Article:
A trailblazer in the pursuit of gender balance in state and local governance, Iowa first legislated gender balance on all state-level boards and commissions in 1987. In 2012, that mandate was extended to include county and municipal boards and commissions, making Iowa the only state in the nation that has enacted gender balance legislation at every level of government.
A detailed history of Iowa’s gender balance laws is available on the Catt Center website.
Since 2013, the Carrie Chapman Catt Center for Women and Politics has gathered data on the gender composition of a number of county and municipal boards and commissions, as well as the leadership roles within them. The resulting analysis has allowed researchers from across the country to assess the real-world impact of Iowa’s gender-balance mandate.
Data collection and analysis process
Catt Center undergraduate student interns focused on gender balance research go through training on the importance of representation in politics, data entry and analysis, and political communication.
This year, their internships are supervised by Dr. Carrie Ann Johnson, the interim research and outreach coordinator for the Catt Center, and Will Walker, a master’s student in community and regional planning with a certificate in preservation and cultural heritage.
Walker, whose graduate research focuses on inclusivity and accessibility in historic preservation, will be overseeing the Gender Balance Project’s data management and outreach to the communities polled. Walker’s previous experience includes the State Historical Library and Archives. He is currently also working with the Office of Cultural Heritage on a project with the diplomatic architecture and artifacts of the United States in Rome, Italy.
Two interns – Allie Crowson and Hannah Molayal – are actively reaching out to county and city leaders via emails and phone calls to collect the 2023 data. This direct engagement ensures that the data is up-to-date and accurate, and it gives the interns a chance to talk to Iowa’s local leaders about their communities and goals.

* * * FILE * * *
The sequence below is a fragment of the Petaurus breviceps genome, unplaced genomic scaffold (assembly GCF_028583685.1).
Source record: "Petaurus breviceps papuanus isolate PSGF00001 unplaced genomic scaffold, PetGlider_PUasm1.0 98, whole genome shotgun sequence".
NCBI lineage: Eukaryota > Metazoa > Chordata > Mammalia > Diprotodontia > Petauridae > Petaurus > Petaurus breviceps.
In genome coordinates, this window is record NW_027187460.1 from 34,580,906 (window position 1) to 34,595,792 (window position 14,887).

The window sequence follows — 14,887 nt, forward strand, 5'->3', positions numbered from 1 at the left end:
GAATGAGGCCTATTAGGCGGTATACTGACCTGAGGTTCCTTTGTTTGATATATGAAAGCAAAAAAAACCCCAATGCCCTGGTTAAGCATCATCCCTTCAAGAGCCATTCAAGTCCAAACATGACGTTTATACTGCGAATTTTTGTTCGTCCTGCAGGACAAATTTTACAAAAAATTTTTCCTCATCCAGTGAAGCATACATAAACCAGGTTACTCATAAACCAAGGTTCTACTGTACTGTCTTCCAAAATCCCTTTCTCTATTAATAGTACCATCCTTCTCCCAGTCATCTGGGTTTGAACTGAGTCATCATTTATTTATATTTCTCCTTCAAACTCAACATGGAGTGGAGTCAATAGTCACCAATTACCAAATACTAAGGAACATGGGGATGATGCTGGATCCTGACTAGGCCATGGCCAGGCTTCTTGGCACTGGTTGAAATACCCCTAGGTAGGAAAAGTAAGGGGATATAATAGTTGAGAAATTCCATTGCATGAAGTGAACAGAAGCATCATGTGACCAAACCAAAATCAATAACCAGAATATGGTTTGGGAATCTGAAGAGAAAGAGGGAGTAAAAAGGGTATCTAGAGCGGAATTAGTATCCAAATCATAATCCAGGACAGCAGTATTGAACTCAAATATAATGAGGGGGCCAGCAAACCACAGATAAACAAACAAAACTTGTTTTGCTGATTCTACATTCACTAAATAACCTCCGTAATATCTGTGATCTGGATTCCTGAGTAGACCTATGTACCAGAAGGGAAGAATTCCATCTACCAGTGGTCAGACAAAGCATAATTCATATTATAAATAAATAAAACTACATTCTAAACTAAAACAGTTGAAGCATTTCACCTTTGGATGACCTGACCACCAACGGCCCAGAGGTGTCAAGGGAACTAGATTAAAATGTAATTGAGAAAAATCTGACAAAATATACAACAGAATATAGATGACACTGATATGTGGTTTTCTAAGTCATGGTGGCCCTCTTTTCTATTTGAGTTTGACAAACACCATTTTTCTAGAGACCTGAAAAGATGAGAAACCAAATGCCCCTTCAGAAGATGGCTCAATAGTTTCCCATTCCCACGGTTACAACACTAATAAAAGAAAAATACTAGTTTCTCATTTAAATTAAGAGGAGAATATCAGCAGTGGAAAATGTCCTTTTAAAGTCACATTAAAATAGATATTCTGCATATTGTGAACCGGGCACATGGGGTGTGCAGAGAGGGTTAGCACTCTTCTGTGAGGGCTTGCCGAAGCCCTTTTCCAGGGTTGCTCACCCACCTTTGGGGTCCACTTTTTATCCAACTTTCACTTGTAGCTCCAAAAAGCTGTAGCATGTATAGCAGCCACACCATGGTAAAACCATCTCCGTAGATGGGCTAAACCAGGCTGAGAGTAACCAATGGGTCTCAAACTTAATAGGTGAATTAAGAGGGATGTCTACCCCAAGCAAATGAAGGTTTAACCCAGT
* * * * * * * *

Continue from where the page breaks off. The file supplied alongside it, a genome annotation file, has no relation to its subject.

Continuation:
Once the data is gathered, the team will process and organize the information, generate insights, identify successes and disparities in gender representation and leadership roles, and publish the information in factsheets on the Catt Center website. These factsheets provide a comprehensive and current record of gender balance on boards and commissions across Iowa. A third intern, Paola Martinez, is updating historical Gender Balance Project factsheets with data collected in the previous research cycle.
In addition, Johnson and Catt Center director Karen Kedrowski are collaborating with Kim Lanegran, the Joan & Abbott Lipsky Professor of Political Science at Coe College, to identify best practices among the cities and counties that have achieved or nearly achieved gender balance.
Impact of the legislation on representation
The ten years of data collected by the center has yielded significant insights into the state’s progress toward achieving gender balance on county and city boards. Key findings include:
- Increased gender diversity: The law has had a positive effect on gender diversity. Boards and commissions across Iowa have seen a steady increase in the representation of women and gender-diverse individuals.
Looking at the county boards studied, the percentage of women serving has seen a steady increase from 28.77% in 2013 to 38.16% in 2022, with the percentage of gender-balance boards also increasing over time from 49.53% to 61.24%. The numbers for city boards is even better, with the percentage of women serving on the boards studied increasing from 37.13% to 42.96% and the percentage of balanced boards increasing from 48.91% to 62.26%.
- Changes in leadership roles: The law has also influenced leadership roles within these bodies. More women are now assuming positions of authority as board chairs and vice chairs, reflecting a shift in the power dynamics of local governance.
The percentage of women serving as chairs of the county boards included in the project has increased from 18.52% in 2013 to 25.67% in 2022. On city boards, the percentage of women chairs increased from 27.86% to 32.28%.
While significant progress has been made, challenges persist. Achieving and maintaining gender balance remains an ongoing process. Some city and county boards and commissions studied do not yet meet the 50% representation target, which highlights the ongoing need for this work.
Gender-balanced boards and commissions benefit our state and local communities by contributing to more effective, representative, and responsive governance. Research on group decision-making consistently finds that diverse groups work more efficiently and reach innovative solutions faster than those that are not diverse.
As Iowa continues its journey toward greater gender balance, it is essential to celebrate the progress made while remaining committed to addressing the challenges that lie ahead.
Equitable representation is an increasingly vital aspect of governance, and the Catt Center is committed to continuing the important research of the Gender Balance Project.